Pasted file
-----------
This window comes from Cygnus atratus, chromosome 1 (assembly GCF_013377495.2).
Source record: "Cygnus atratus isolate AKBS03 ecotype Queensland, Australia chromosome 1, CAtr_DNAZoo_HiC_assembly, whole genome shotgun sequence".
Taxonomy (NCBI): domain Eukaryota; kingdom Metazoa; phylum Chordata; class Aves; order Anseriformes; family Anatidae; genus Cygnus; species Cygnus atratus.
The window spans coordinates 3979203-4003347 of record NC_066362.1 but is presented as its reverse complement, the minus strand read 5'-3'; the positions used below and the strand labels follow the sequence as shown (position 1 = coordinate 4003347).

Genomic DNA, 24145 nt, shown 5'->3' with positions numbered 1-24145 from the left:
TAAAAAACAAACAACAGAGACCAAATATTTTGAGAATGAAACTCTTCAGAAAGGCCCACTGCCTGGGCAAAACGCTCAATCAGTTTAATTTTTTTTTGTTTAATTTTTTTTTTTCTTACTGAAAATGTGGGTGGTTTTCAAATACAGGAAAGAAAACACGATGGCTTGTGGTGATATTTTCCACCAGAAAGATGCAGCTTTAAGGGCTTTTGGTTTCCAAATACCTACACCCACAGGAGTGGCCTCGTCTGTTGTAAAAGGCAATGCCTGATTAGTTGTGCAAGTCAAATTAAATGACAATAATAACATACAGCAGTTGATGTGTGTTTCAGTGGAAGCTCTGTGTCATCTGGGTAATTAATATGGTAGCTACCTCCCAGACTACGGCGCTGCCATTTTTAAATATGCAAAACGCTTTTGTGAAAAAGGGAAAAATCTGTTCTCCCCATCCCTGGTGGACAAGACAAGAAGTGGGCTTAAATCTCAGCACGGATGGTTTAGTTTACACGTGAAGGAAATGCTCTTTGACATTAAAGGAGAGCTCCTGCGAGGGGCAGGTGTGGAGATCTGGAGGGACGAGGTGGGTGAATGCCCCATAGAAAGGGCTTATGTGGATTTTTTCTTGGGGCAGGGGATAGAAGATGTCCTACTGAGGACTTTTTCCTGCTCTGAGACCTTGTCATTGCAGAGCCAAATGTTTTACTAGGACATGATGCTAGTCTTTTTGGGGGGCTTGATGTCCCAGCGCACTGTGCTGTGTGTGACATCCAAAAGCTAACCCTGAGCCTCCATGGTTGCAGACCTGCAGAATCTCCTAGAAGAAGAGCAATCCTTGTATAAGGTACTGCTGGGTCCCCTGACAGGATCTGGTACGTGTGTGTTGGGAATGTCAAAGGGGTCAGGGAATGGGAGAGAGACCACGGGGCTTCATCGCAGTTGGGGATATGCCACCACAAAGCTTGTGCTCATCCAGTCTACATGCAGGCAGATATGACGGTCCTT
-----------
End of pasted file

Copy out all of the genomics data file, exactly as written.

This window comes from Cygnus atratus, chromosome 1 (assembly GCF_013377495.2).
Source record: "Cygnus atratus isolate AKBS03 ecotype Queensland, Australia chromosome 1, CAtr_DNAZoo_HiC_assembly, whole genome shotgun sequence".
Taxonomy (NCBI): domain Eukaryota; kingdom Metazoa; phylum Chordata; class Aves; order Anseriformes; family Anatidae; genus Cygnus; species Cygnus atratus.
The window spans coordinates 3979203-4003347 of record NC_066362.1 but is presented as its reverse complement, the minus strand read 5'-3'; the positions used below and the strand labels follow the sequence as shown (position 1 = coordinate 4003347).

Genomic DNA, 24145 nt, shown 5'->3' with positions numbered 1-24145 from the left:
TAAAAAACAAACAACAGAGACCAAATATTTTGAGAATGAAACTCTTCAGAAAGGCCCACTGCCTGGGCAAAACGCTCAATCAGTTTAATTTTTTTTTGTTTAATTTTTTTTTTTCTTACTGAAAATGTGGGTGGTTTTCAAATACAGGAAAGAAAACACGATGGCTTGTGGTGATATTTTCCACCAGAAAGATGCAGCTTTAAGGGCTTTTGGTTTCCAAATACCTACACCCACAGGAGTGGCCTCGTCTGTTGTAAAAGGCAATGCCTGATTAGTTGTGCAAGTCAAATTAAATGACAATAATAACATACAGCAGTTGATGTGTGTTTCAGTGGAAGCTCTGTGTCATCTGGGTAATTAATATGGTAGCTACCTCCCAGACTACGGCGCTGCCATTTTTAAATATGCAAAACGCTTTTGTGAAAAAGGGAAAAATCTGTTCTCCCCATCCCTGGTGGACAAGACAAGAAGTGGGCTTAAATCTCAGCACGGATGGTTTAGTTTACACGTGAAGGAAATGCTCTTTGACATTAAAGGAGAGCTCCTGCGAGGGGCAGGTGTGGAGATCTGGAGGGACGAGGTGGGTGAATGCCCCATAGAAAGGGCTTATGTGGATTTTTTCTTGGGGCAGGGGATAGAAGATGTCCTACTGAGGACTTTTTCCTGCTCTGAGACCTTGTCATTGCAGAGCCAAATGTTTTACTAGGACATGATGCTAGTCTTTTTGGGGGGCTTGATGTCCCAGCGCACTGTGCTGTGTGTGACATCCAAAAGCTAACCCTGAGCCTCCATGGTTGCAGACCTGCAGAATCTCCTAGAAGAAGAGCAATCCTTGTATAAGGTACTGCTGGGTCCCCTGACAGGATCTGGTACGTGTGTGTTGGGAATGTCAAAGGGGTCAGGGAATGGGAGAGAGACCACGGGGCTTCATCGCAGTTGGGGATATGCCACCACAAAGCTTGTGCTCATCCAGTCTACATGCAGGCAGATATGACGGTCCTT